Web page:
Suppliers, especially those that sell through Subsidiaries that aren't wholly owned, will be reluctant to assume potential liability for all of a Subsidiary's potential defaults. If you were to run into that problem my recommendation would be to work with you legal team to identify what liabilities the parent has control over and as a minimum look for parent guarantees for those.  For example a Subsidiary that is simply reselling the Parent Company's product has no control over the design of the product or how that product is manufactured. All contract terms that relate to that should be guaranteed by the Parent such as intellectual property infringement indemnities,  indemnities against personal injury or property damage claims caused by defective products and product warranties. 

The reason why this is important is many time a supplier subsidiary may be only a sales company with minimal assets and resources. If you look only to that subsidiary for protection in many cases they simply won't have the assets to resources to stand behind the commitment. Even if you had an agreement directly with the Supplier, you couldn't collect from the Supplier as those transactions were not made under that agreement, they would have been made under the agreement with the Subsidiary. If you can't collect from the subsidiary, and the parent isn't responsible, you would be assuming all of the cost of the problem.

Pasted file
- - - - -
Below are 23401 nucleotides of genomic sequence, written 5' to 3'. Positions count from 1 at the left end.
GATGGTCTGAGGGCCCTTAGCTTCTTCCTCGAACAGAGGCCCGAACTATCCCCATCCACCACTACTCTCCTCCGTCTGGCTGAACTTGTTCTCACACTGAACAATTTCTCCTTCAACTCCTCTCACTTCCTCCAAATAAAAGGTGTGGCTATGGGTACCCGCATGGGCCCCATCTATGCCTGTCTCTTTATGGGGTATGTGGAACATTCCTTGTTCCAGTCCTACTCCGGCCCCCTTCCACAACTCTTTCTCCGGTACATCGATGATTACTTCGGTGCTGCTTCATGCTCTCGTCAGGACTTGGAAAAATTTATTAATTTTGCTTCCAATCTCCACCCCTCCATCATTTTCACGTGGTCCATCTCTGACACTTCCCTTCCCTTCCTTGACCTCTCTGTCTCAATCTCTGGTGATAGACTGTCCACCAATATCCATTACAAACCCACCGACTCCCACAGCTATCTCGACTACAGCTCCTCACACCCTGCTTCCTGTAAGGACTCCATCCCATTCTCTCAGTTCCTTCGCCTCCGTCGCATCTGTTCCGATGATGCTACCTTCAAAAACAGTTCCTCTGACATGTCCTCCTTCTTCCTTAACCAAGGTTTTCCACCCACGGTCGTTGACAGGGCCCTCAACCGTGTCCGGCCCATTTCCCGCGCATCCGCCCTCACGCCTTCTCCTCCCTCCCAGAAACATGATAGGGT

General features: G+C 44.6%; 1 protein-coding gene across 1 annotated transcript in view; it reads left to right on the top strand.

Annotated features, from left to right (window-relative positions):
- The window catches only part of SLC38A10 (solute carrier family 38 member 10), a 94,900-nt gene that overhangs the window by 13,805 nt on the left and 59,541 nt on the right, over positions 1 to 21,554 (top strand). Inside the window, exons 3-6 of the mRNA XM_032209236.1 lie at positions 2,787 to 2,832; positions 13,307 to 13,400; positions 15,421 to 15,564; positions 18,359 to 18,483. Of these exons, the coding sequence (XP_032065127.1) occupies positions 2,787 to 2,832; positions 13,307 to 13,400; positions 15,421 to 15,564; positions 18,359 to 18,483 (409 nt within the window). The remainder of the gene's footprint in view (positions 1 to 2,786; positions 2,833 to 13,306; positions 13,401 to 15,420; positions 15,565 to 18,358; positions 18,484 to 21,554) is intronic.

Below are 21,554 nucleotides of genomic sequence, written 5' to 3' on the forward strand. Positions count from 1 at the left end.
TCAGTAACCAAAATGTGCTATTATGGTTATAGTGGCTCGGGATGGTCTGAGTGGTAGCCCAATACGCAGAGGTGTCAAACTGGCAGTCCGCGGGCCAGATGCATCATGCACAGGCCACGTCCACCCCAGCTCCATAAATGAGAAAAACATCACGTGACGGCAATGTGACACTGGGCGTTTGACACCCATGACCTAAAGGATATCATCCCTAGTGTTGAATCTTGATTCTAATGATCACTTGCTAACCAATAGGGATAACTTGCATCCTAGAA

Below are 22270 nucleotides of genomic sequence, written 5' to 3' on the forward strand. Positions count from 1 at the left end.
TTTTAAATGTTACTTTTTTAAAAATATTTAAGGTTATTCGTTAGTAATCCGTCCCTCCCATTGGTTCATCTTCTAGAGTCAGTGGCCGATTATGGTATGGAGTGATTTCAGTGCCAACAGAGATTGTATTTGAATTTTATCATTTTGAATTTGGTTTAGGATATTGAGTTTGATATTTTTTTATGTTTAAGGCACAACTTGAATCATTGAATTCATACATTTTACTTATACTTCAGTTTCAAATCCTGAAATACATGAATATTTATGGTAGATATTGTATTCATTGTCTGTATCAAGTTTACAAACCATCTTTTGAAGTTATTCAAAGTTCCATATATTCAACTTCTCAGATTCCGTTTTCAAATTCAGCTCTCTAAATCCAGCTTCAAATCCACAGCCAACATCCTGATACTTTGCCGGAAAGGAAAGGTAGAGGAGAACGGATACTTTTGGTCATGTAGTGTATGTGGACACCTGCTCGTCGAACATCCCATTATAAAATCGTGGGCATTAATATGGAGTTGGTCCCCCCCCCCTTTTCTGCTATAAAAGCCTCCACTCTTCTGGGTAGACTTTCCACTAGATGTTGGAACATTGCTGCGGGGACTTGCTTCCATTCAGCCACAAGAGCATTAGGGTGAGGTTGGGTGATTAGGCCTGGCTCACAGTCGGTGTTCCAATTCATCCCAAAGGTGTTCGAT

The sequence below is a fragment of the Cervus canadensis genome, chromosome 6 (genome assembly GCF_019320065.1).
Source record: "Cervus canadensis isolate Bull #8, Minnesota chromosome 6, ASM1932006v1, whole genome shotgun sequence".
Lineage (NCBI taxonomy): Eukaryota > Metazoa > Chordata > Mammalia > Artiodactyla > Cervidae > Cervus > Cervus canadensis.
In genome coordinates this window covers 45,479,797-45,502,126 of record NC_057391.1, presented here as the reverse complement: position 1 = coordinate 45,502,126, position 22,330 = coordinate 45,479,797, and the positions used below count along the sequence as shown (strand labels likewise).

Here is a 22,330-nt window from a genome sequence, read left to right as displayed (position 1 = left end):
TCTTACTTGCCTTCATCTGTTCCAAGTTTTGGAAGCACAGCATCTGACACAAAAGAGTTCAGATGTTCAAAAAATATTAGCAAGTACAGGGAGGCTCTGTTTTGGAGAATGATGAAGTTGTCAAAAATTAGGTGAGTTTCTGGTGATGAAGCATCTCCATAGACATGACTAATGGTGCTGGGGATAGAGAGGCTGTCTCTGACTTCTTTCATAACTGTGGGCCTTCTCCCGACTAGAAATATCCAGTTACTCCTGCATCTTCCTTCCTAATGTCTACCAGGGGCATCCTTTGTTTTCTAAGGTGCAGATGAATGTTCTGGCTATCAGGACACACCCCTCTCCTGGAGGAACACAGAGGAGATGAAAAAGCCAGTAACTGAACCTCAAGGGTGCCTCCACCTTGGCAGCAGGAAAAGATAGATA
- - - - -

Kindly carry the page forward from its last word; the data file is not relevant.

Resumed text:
Parent / Company guarantees are usually done in one of two manners. The parent can be added as a signatory to the agreement with the guarantee before their signature. If you use a separate guarantee 
letter for the parent company to sign, you should include a form of preamble paragraph that describes the relationship and the fact that they are providing the letter so their subsidiary will be awarded the
contract so it shows that they are getting consideration for making the guarantee.